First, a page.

Authors: Subhranil Ghosh & Sayantan Bandyopadhyay*
Chechnya is a minuscule North Caucasian landmass of around 17000 square kilometres which comprises a small fraction of Russia’s territory and, with about 850,000 people, about a quarter of Russia’s population. The land which was earlier known for its lush valleys and stony mountains has turned into a fore post of secessionist activities. With the Wahabi brand of radical Islam gaining a firm footing in the region, violent Islamic revolts are fairly commonplace. It must also be noted that this area is also marked by high unemployment, pervasive poverty, and rapid population growth as well as Moscow’s indifference to these issues, reflected in its low economic assistance. These factors have led to a high incidence of corruption, kidnappings and assassinations in the region, with crime as the only source of livelihood for countless people.
The local people were hostile towards the Russians much before the first Chechen war due to historical reasons along with the implementation of short-sighted policies over a period of time. Going back in history, North Caucasus was annexed by Peter the Great in 1722 in his campaign to incorporate all the Muslim territories into the Russian empire to create a huge territory for Russia. In 1908, there was an attempt made by the mountainous tribes of Dagestan and Chechnya for liberation and establish a theocratic Sovereign state, which was brutally suppressed by Tsarist forces. As a matter of fact, after the Bolshevik Revolution, Soviet authorities made little effort to integrate them into the allegedly communist mainstream society, and their sense of an ethno religious identity was kept intact. There were attempts in 1917, by North Caucasian mountainous leaders to proclaim Independence. Understandably, this was unacceptable to the new Communist regime and the region was swiftly incorporated into the Union of Soviet Socialistic Republics. The people were promised a large amount in the newly formed Chechen-Ingush Autonomous Soviet Socialistic Republic in 1934. During the Second World War, Chechen separatists allegedly collaborated with the German forces to defeat the Russians. After the battle of Stalingrad when the Wehrmacht was routed, Chechens were punished by deporting them to Kazakhstan in 1944. There were unconfirmed reports claiming that of the 618000 deportees, over 200,000 died as a result of this exercise. What needs to be understood is that Joseph Stalin forged a mini-empire out of the Soviet Union comprising of multi-ethnic nation-states with separatist tendencies. It was only in 1957 that the Soviet premier Nikita Khrushchev while de-Stalinizing Soviet polity and society, allowed the deportees to return to their homeland by restoring the status of the Chechno-Ingush Republic. However, the sense of historical injustice and alienation lingered on in the collective memory and consciousness of the Chechen people.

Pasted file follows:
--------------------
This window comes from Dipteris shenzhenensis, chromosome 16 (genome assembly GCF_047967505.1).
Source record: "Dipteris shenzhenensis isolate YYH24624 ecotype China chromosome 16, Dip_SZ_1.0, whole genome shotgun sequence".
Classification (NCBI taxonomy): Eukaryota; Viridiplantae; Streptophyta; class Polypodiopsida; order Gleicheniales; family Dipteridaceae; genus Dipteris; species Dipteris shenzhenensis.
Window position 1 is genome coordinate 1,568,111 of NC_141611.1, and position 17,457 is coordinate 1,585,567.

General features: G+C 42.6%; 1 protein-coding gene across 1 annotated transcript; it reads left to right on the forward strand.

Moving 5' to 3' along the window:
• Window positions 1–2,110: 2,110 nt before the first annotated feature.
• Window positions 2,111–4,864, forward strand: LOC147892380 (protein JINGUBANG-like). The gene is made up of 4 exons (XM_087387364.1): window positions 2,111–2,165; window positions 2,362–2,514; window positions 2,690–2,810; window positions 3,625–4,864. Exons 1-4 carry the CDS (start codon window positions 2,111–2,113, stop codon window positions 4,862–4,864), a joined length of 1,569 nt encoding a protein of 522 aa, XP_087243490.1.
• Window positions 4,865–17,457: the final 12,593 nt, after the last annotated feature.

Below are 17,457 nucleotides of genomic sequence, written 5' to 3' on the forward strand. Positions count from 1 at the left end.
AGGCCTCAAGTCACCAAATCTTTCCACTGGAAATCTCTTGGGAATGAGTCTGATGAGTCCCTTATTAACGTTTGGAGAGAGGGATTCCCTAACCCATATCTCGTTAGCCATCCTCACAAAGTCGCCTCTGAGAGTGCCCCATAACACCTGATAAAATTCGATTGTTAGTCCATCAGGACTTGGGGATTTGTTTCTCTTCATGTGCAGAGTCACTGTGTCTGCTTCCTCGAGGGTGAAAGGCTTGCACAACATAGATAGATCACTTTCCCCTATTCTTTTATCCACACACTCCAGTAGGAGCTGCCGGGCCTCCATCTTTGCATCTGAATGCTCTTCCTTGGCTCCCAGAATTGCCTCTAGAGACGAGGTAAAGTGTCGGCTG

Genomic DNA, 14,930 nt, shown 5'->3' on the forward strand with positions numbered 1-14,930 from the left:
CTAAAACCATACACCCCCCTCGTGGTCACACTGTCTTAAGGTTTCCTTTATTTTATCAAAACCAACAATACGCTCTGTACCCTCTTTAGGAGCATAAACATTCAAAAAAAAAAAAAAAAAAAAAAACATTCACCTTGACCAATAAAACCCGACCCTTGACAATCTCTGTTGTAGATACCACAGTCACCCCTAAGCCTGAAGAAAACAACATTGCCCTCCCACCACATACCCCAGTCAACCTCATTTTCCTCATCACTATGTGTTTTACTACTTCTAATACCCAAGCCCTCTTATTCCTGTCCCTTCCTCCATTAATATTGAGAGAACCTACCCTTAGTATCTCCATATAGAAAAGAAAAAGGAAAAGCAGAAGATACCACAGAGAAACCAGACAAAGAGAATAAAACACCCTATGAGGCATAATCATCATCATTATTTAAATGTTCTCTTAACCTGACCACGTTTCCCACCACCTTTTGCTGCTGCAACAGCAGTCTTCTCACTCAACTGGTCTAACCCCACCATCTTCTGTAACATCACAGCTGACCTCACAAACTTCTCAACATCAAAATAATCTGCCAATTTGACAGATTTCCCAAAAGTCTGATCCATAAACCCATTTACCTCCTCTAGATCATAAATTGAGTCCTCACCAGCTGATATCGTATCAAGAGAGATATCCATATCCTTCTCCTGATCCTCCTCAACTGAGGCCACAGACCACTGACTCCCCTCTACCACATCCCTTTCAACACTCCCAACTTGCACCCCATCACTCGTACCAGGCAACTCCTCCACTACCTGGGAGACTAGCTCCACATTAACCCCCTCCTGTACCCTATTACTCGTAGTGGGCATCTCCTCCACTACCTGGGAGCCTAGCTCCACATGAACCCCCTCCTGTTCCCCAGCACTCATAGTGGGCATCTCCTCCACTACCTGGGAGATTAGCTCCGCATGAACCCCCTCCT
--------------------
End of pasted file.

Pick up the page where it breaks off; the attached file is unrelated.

“Not in pouring more troops into the Jungle, but in winning the hearts and minds of the people.” This is cited as a solution to crises related to terrorism and Insurgency by scholars. The Russians have been fighting a protracted war in Chechnya with no end in sight. The causes of the conflict beg analysis as well as why Chechnya is deemed as so important by the Russians.
The crisis in Chechnya is one of the biggest challenges that Post-Communist Russia has had to face. The roots of the crisis can be identified in the expansionist designs of Imperial Russia under the Romanovs. Indeed the North Caucasus region represented the bloodiest venue of Tsarist Imperialist expansion. From 1818 to 1856, the most brutal policies were pursued in order to crush the stiff resistance. Thousands of non-combatants were killed; the stratagem of scorched earth was implemented to starve the guerrillas into submission and people were deported en masse to Siberia, with many dying on the way. More than a million people fled or were expelled from their homelands, settling in Turkey and elsewhere in the Middle East.
Incidentally, the Communist Regime effectuated even harsher policies. The seeds of social animus vis-à-vis Moscow had been planted in the period of 1943-44, when entire nationalities were accused of collaborating with the Nazis, loaded on to trucks and were shipped off to labour camps in Central Asia. Some 206,000 deportees died on this journey; those not expelled died on the spot as a result of disease, starvation and exposure to the harsh Caucasian weather..
In so far as this bloody chapter in the history of Chechnya is concerned, the causes of the conflict are substantial. However, there are a number of other reasons which have aggravated the hostility in the post-cold war era. One of the fundamental catalysts is inherent in the very character of the Russian Federation. The geopolitical vision and national character of the Russian Federation possess distinctive continuities from those of Imperial Russia and that of the erstwhile Soviet Union. The most important continuity is the peculiar similarity between the time immediately preceding the 1917 revolution and the establishment of the Commonwealth of Independent States. This is the cause of the erosion of the legitimacy of authority in the eyes of the governed.